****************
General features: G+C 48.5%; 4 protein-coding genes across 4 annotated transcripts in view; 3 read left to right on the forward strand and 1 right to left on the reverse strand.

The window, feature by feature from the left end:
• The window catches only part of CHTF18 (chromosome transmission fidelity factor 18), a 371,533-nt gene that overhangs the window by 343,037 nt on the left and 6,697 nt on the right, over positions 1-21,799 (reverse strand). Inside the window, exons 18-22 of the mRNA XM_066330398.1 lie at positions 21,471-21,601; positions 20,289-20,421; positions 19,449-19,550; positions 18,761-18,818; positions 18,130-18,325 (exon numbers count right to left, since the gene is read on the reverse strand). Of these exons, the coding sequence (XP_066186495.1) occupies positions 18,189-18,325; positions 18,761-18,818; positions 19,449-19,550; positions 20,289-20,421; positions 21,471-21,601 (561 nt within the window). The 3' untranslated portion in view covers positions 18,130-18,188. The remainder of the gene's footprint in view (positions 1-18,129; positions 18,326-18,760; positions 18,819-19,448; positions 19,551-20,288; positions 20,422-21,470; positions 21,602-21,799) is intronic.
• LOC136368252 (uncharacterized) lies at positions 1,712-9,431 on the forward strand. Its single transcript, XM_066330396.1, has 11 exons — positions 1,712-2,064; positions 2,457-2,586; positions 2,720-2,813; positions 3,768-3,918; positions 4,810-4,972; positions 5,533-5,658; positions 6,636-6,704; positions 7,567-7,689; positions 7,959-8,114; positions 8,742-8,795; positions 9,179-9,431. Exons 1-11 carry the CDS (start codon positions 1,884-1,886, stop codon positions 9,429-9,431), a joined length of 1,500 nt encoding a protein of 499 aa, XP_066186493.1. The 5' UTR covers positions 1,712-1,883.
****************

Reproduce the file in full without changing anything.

General features: G+C 48.5%; 4 protein-coding genes across 4 annotated transcripts in view; 3 read left to right on the forward strand and 1 right to left on the reverse strand.

The window, feature by feature from the left end:
• The window catches only part of CHTF18 (chromosome transmission fidelity factor 18), a 371,533-nt gene that overhangs the window by 343,037 nt on the left and 6,697 nt on the right, over positions 1-21,799 (reverse strand). Inside the window, exons 18-22 of the mRNA XM_066330398.1 lie at positions 21,471-21,601; positions 20,289-20,421; positions 19,449-19,550; positions 18,761-18,818; positions 18,130-18,325 (exon numbers count right to left, since the gene is read on the reverse strand). Of these exons, the coding sequence (XP_066186495.1) occupies positions 18,189-18,325; positions 18,761-18,818; positions 19,449-19,550; positions 20,289-20,421; positions 21,471-21,601 (561 nt within the window). The 3' untranslated portion in view covers positions 18,130-18,188. The remainder of the gene's footprint in view (positions 1-18,129; positions 18,326-18,760; positions 18,819-19,448; positions 19,551-20,288; positions 20,422-21,470; positions 21,602-21,799) is intronic.
• LOC136368252 (uncharacterized) lies at positions 1,712-9,431 on the forward strand. Its single transcript, XM_066330396.1, has 11 exons — positions 1,712-2,064; positions 2,457-2,586; positions 2,720-2,813; positions 3,768-3,918; positions 4,810-4,972; positions 5,533-5,658; positions 6,636-6,704; positions 7,567-7,689; positions 7,959-8,114; positions 8,742-8,795; positions 9,179-9,431. Exons 1-11 carry the CDS (start codon positions 1,884-1,886, stop codon positions 9,429-9,431), a joined length of 1,500 nt encoding a protein of 499 aa, XP_066186493.1. The 5' UTR covers positions 1,712-1,883.